The Raspberry Pi Foundation announced its new Compute Module 3 (CM3) on Jan. 16, providing internet of things (IoT) device makers with a powerful new option for embedded compute capabilities.
The CM3 should not be confused with the Raspberry Pi's namesake device, which had its last major update in February 2016 with the debut of the Raspberry Pi 3 device. The Raspberry Pi is a small form-factor ARM-powered computer that was originally developed in 2012 as a way to help both kids and adults learn about computer science.
The Compute Module was first launched in April 2014 as a Raspberry Pi form factor specifically targeted at industrial and business users. Rather than being a completely standalone device, as is the case with the Raspberry Pi, the Compute Module is a module that is intended to plug into a separate Printed Circuit Board (PCB). The basic idea behind the Compute Module is to help developers and vendors quickly develop customized products.
The new CM3 is based on the Raspberry Pi 3 and uses the same Broadcom ARM BCM2837 system-on-a-chip (SoC). The BCM2837 is based on the ARM Cortex-A53 design and is a 1.2GHz 64-bit quad-core chip. The standard CM3 also includes 4 Gigabytes of on-module eMMC flash memory.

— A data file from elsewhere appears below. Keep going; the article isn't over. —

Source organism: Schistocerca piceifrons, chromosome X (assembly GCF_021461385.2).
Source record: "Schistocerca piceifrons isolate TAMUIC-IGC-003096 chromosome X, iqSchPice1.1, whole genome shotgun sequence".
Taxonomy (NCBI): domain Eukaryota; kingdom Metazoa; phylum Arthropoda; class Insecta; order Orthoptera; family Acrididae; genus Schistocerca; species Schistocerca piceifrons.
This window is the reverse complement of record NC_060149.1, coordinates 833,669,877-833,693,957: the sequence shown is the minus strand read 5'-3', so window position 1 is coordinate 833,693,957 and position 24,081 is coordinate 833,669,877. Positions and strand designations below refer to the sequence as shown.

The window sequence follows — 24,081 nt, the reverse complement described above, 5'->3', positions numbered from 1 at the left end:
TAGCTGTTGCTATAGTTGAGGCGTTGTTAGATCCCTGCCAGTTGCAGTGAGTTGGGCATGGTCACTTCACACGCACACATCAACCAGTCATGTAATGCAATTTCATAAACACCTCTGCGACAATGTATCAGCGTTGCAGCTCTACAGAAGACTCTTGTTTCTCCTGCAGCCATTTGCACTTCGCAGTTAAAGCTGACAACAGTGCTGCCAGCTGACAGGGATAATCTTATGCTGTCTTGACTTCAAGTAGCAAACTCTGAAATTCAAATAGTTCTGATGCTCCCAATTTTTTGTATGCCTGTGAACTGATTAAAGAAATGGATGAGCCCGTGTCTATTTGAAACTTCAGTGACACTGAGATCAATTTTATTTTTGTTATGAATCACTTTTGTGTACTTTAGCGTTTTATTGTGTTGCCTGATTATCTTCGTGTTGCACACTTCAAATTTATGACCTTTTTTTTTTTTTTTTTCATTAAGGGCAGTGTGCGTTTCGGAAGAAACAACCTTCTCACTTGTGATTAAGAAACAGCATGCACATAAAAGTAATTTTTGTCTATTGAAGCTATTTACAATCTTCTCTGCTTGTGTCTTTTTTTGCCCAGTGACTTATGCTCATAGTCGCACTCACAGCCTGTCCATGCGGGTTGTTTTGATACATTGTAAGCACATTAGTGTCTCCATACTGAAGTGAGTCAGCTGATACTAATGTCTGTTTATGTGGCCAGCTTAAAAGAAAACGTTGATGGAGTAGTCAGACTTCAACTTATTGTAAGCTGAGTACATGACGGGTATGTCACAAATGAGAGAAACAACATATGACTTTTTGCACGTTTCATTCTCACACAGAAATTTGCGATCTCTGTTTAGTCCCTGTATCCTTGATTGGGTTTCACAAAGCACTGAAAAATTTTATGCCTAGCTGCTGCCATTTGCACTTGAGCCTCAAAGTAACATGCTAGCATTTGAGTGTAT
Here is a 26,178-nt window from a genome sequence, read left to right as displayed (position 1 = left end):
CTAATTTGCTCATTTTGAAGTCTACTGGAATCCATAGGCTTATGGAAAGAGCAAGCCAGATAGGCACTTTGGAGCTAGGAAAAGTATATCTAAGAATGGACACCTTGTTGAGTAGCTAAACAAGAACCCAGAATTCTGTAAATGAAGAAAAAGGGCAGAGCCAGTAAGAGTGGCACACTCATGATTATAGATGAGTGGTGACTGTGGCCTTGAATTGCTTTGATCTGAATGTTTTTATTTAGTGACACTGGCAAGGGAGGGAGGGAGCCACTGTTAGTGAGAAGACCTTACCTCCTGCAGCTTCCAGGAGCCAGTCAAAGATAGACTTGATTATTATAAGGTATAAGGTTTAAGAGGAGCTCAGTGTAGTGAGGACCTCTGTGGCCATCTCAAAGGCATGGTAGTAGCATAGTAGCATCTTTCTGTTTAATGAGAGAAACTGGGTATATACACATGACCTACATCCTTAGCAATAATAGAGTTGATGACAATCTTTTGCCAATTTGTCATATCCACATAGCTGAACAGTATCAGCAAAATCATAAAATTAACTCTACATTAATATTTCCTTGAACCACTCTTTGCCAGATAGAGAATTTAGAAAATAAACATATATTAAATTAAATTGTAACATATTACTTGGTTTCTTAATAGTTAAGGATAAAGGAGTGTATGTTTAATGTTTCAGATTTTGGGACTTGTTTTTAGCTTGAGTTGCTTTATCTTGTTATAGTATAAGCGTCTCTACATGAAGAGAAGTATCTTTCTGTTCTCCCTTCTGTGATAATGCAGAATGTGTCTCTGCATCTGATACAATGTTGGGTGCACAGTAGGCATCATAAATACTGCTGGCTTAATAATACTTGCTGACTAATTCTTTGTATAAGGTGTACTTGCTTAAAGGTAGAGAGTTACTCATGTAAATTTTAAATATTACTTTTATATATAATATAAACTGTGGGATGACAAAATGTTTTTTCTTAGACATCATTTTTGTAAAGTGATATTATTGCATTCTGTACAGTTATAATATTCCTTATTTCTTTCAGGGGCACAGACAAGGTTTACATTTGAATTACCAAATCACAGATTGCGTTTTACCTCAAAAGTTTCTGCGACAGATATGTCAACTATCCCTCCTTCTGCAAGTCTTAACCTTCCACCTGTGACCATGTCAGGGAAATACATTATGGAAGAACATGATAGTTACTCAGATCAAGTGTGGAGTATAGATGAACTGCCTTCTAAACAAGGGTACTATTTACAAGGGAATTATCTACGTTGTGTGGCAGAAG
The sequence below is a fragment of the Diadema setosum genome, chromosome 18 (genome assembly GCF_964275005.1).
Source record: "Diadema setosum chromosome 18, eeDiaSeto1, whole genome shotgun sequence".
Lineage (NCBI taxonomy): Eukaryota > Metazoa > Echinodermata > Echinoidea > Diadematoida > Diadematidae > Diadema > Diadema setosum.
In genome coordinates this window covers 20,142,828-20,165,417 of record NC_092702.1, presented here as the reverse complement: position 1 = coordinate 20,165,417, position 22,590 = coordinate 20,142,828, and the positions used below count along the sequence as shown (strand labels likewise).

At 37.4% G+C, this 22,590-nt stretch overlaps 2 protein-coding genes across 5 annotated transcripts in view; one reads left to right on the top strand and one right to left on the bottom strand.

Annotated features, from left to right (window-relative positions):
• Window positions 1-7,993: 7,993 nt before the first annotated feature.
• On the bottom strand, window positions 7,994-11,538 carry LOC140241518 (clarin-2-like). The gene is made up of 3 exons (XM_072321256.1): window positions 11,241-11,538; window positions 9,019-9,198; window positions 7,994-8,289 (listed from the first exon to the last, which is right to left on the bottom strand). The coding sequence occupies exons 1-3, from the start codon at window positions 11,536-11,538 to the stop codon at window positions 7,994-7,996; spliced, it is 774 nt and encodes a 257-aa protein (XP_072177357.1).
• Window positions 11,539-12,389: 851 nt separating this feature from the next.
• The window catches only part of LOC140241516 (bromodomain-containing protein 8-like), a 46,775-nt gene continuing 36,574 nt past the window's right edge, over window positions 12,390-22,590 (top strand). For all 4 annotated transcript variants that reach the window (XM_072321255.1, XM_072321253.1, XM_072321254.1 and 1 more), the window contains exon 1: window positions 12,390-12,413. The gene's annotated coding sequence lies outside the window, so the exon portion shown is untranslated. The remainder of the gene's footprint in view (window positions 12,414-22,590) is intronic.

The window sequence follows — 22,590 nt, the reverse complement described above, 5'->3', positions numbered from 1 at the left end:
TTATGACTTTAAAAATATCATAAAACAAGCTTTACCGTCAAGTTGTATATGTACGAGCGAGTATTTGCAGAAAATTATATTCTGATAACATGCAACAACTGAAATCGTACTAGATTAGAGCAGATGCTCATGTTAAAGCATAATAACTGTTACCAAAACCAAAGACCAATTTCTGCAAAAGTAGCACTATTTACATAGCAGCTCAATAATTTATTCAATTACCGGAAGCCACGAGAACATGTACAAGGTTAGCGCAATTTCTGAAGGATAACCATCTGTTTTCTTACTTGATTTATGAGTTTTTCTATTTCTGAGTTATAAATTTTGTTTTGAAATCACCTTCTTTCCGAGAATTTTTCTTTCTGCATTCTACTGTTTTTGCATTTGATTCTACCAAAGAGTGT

The Raspberry Pi Foundation also is debuting a new Compute Module 3 Lite (CM3L) version, which enables users to wire up their own eMMC memory or SD card interface. The CM3L also uses a BCM2837 SoC, though it only has 1 Gigabyte of on-board RAM.
As part of the new Compute Module launch, there also is a new Compute Module IO Board V3 (CMIO3), providing developers with a starter breakout board for connecting the Compute Module.
"This board provides both a starting template for those who want to design with the Compute Module, and a quick way to start experimenting with the hardware, and building and testing a system, before going to the expense of fabricating a custom board," James Adams, COO and COO and Hardware Lead at the Raspberry Pi Foundation, wrote in a blog post.
While the Raspberry Pi Foundation is only now announcing the CM3, consumer electronics vendor NEC has had early access to the module and is already using it in new next generation large-format displays.
Sean Michael Kerner is a senior editor at eWEEK and InternetNews.com. Follow him on Twitter @TechJournalist.